Sacred Symbols: The Peacock

At first blush, the peacock might seem an unlikely candidate as a sacred symbol in Christianity or any other world religion. After all, its showy tail feathers and mating dance strut inspired the phrase “proud as a peacock” to describe a vain, self-centered, person. Pride, it so happens, is one of the seven deadly sins according to Prudentius who established the seven Christian virtues and their opposing vices in his allegorical poem, the Psychomachia  (Battle of Spirits), written around 400 CE.  Pride is the antithesis of humility. Yet despite these seemingly negative connotations, the peacock appears as a sacred symbol in Rome’s catacombs, in medieval illuminated manuscripts, in paintings of Jesus’ nativity by Renaissance masters, and in stained glass windows in a Gothic cathedral in France and an art deco church on the shores of Lake Michigan (photo 1). What is the peacock doing there?

Loyola University Chapel, Chicago, IL

1. Loyola University Chapel, Chicago

In this post, we’ll examine the peacock’s peculiar career as a Christian symbol with visits to two museums in the United States (the Boston Museum of Fine Arts and the Morgan Library & Museum in New York City), Chartres Cathedral in France, Loyola University Chapel in Chicago, and Bethlehem Lutheran Church in Minneapolis.

About the Peacock  The peacock, a cousin of the pheasant, is technically a male “peafowl.”  The female is a peahen. The iridescent blue peacock with which many people in Europe and North America are familiar, originated in India and Sri Lanka. Two less familiar species come from Java and central Africa. It is not clear when the first peafowl pair arrived in Europe from India. Some say that Alexander the Great first brought peafowl to Greece after his military campaign in Persia, around 330 BCE. The Bible suggests, however, that the birds were known to the Mediterranean world by early in the first Millennium BCE. The Book of Kings, written around 900 BCE, reports that King Solomon’s fleet came from Tarshish in three year cycles “bringing gold, and silver, ivory, and apes, and peacocks.”  Peacocks, it appears, were deemed precious by the wisest of ancient Israel’s kings (photo 2).

Queen of Sheba & King Solomon, Chartres Cathedral, France

2. King Solomon (r.) Chartres Cathedral

The peacock enjoys a connection with the divine that spans centuries, predates Christianity, and crosses cultural and religious frontiers. In Hindu tradition, the bird is an emblem of Saraswati, the goddess of wisdom, music, and poetry. In east Asia, the peacock is an attribute of Guanyin whom Taoists regard as the goddess of mercy and compassion. In ancient Greece, the peacock was the emblem of Hera, whom the Romans called Juno.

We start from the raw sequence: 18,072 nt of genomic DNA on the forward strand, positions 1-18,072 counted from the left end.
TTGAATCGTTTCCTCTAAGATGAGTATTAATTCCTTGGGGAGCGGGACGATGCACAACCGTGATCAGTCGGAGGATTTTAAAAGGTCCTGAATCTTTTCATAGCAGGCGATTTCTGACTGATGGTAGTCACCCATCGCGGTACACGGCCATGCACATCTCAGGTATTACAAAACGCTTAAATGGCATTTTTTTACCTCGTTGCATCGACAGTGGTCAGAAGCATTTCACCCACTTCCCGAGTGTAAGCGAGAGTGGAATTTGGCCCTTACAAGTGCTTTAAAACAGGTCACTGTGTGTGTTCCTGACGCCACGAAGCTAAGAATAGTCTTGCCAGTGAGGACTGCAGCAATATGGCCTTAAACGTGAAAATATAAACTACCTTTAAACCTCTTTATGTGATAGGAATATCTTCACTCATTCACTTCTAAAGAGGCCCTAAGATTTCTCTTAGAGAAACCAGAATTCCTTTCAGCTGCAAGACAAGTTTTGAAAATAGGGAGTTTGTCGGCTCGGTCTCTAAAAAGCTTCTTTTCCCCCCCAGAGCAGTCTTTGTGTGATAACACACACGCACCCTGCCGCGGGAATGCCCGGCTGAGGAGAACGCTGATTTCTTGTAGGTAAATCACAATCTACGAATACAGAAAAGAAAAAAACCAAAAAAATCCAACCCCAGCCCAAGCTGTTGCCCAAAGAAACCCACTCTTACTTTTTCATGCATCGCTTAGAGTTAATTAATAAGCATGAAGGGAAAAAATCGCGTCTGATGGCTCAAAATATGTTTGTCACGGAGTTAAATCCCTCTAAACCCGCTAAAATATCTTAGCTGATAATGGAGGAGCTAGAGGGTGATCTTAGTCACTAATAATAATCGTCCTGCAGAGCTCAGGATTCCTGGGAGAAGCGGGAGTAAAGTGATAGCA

Resurrection Symbol  Hera was the wife and consort of Zeus, the king of the Olympian gods. A Roman sarcophagus at Boston’s Museum of Fine Arts features Hera’s peacock (photo 3) and Zeus’ eagle on opposite ends of the elaborately sculpted coffin. The peacock holds a wreath of olive leaves in its beak, signifying peace and victory. The overturned basket at the bird’s feet appears to hold pomegranates, a second attribute of Hera and also a reference to the Greek myth of Persephone’s abduction by Hades, with its theme of regeneration. The pomegranate came to symbolize the earth’s seasonal rebirth through the myth. This along with the fruit’s red color may explain why Christians later appropriated it as a symbol for Jesus’ death and resurrection.

Peacock on Sarcophagus, Museum of Fine Arts, Boston

3. Peacock on Sarcophagus, Museum of Fine Arts, Boston

As for the peacock, early Christians took a different approach to the bird than the Hindus and Greeks did. Rather than use it directly as an attribute for an individual–an apostle or gospel writer as they did with John and the eagle–Christians employed the peacock as a symbol for theological concepts, particularly their beliefs about resurrection, immortality, and the nature of God.

As mentioned, the peacock connoted the idea of rebirth among the Greeks and Hellenized Romans well before the first Easter Sunday. Pliny the Elder, a Roman author and naturalist who died in the eruption of Vesuvius in 79 CE, hinted at a reason for this in Natural History, his wide-ranging compilation of information (and speculation) on the habits of creatures of all sorts. He wrote that the “peacock loses its tail every year at the fall of the leaf, and a new one shoots forth in its place at the flower season; between these periods the bird is abashed and moping, and seeks retired spots.” In other words, when spring arrives and the peacock’s tail feathers grow back, the creature is revitalized. Perhaps it was hope for renewal in a world beyond that motivated a wealthy Greek who lived in the fourth century BCE, to place a a delicate, gold funerary crown bearing the images of two peacocks on the head of a departed loved one (photos 4 & 5).

Funerary Crown with Peacocks, Museum of Fine Arts, Boston

4. Funerary Crown with Peacocks, Museum of Fine Arts, Boston

Peacock Detail on Funerary Crown, Museum of Fine Arts, Boston

5. Peacock Detail on Funerary Crown, Museum of Fine Arts, Boston

Christians were quick to re-purpose the peacock as a symbol for their own beliefs about rebirth. The bird appears in very early Christian art, notably in a group of frescoes that date to around 240 CE in Rome’s “Catacombs of Priscilla” (photo 6). A blue peacock with a purplish train stands above an Orant fresco in which a female priest lifts her arms in prayer, apparently during a worship service. Here, the peacock’s presence may allude to the anticipated resurrection of those who are buried nearby. A 2013 article in the Daily Mail is informative about the fresco’s recent restoration and ensuing controversy about what appears to be the image of a woman priest [http://www.dailymail.co.uk/sciencetech/article-2510473/Vatican-unveils-frescoes-Catacombs-Priscilla-paintings-FEMALE-PRIESTS.html].